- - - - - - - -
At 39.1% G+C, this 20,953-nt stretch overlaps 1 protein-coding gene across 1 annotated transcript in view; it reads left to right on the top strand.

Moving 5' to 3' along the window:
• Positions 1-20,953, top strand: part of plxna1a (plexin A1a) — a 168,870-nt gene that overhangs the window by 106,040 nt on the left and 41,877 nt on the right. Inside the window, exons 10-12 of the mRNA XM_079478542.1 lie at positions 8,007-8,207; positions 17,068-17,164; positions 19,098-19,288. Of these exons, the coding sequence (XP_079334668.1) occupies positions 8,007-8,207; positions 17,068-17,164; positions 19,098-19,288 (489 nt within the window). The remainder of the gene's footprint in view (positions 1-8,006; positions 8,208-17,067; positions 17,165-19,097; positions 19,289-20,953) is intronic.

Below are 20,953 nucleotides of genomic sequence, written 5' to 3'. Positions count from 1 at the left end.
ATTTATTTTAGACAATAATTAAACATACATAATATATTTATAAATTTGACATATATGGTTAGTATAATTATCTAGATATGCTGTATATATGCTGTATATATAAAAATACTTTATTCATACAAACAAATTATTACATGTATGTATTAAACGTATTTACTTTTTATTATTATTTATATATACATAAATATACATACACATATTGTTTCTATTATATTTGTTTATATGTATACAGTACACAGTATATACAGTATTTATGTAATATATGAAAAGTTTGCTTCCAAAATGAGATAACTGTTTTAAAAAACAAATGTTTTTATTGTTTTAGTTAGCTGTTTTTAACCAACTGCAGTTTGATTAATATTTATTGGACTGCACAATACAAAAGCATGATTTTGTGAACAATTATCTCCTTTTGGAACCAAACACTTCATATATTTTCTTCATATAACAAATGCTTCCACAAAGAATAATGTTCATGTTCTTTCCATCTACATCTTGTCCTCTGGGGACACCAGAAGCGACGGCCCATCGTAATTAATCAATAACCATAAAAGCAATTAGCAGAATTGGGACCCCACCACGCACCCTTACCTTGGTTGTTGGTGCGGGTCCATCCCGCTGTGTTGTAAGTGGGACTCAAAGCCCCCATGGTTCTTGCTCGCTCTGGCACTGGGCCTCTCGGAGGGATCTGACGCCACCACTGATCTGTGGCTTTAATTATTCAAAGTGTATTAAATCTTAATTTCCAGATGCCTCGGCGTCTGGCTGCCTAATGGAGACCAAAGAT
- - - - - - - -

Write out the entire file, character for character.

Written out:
At 39.1% G+C, this 20,953-nt stretch overlaps 1 protein-coding gene across 1 annotated transcript in view; it reads left to right on the top strand.

Moving 5' to 3' along the window:
• Positions 1-20,953, top strand: part of plxna1a (plexin A1a) — a 168,870-nt gene that overhangs the window by 106,040 nt on the left and 41,877 nt on the right. Inside the window, exons 10-12 of the mRNA XM_079478542.1 lie at positions 8,007-8,207; positions 17,068-17,164; positions 19,098-19,288. Of these exons, the coding sequence (XP_079334668.1) occupies positions 8,007-8,207; positions 17,068-17,164; positions 19,098-19,288 (489 nt within the window). The remainder of the gene's footprint in view (positions 1-8,006; positions 8,208-17,067; positions 17,165-19,097; positions 19,289-20,953) is intronic.

Below are 20,953 nucleotides of genomic sequence, written 5' to 3'. Positions count from 1 at the left end.
ATTTATTTTAGACAATAATTAAACATACATAATATATTTATAAATTTGACATATATGGTTAGTATAATTATCTAGATATGCTGTATATATGCTGTATATATAAAAATACTTTATTCATACAAACAAATTATTACATGTATGTATTAAACGTATTTACTTTTTATTATTATTTATATATACATAAATATACATACACATATTGTTTCTATTATATTTGTTTATATGTATACAGTACACAGTATATACAGTATTTATGTAATATATGAAAAGTTTGCTTCCAAAATGAGATAACTGTTTTAAAAAACAAATGTTTTTATTGTTTTAGTTAGCTGTTTTTAACCAACTGCAGTTTGATTAATATTTATTGGACTGCACAATACAAAAGCATGATTTTGTGAACAATTATCTCCTTTTGGAACCAAACACTTCATATATTTTCTTCATATAACAAATGCTTCCACAAAGAATAATGTTCATGTTCTTTCCATCTACATCTTGTCCTCTGGGGACACCAGAAGCGACGGCCCATCGTAATTAATCAATAACCATAAAAGCAATTAGCAGAATTGGGACCCCACCACGCACCCTTACCTTGGTTGTTGGTGCGGGTCCATCCCGCTGTGTTGTAAGTGGGACTCAAAGCCCCCATGGTTCTTGCTCGCTCTGGCACTGGGCCTCTCGGAGGGATCTGACGCCACCACTGATCTGTGGCTTTAATTATTCAAAGTGTATTAAATCTTAATTTCCAGATGCCTCGGCGTCTGGCTGCCTAATGGAGACCAAAGAT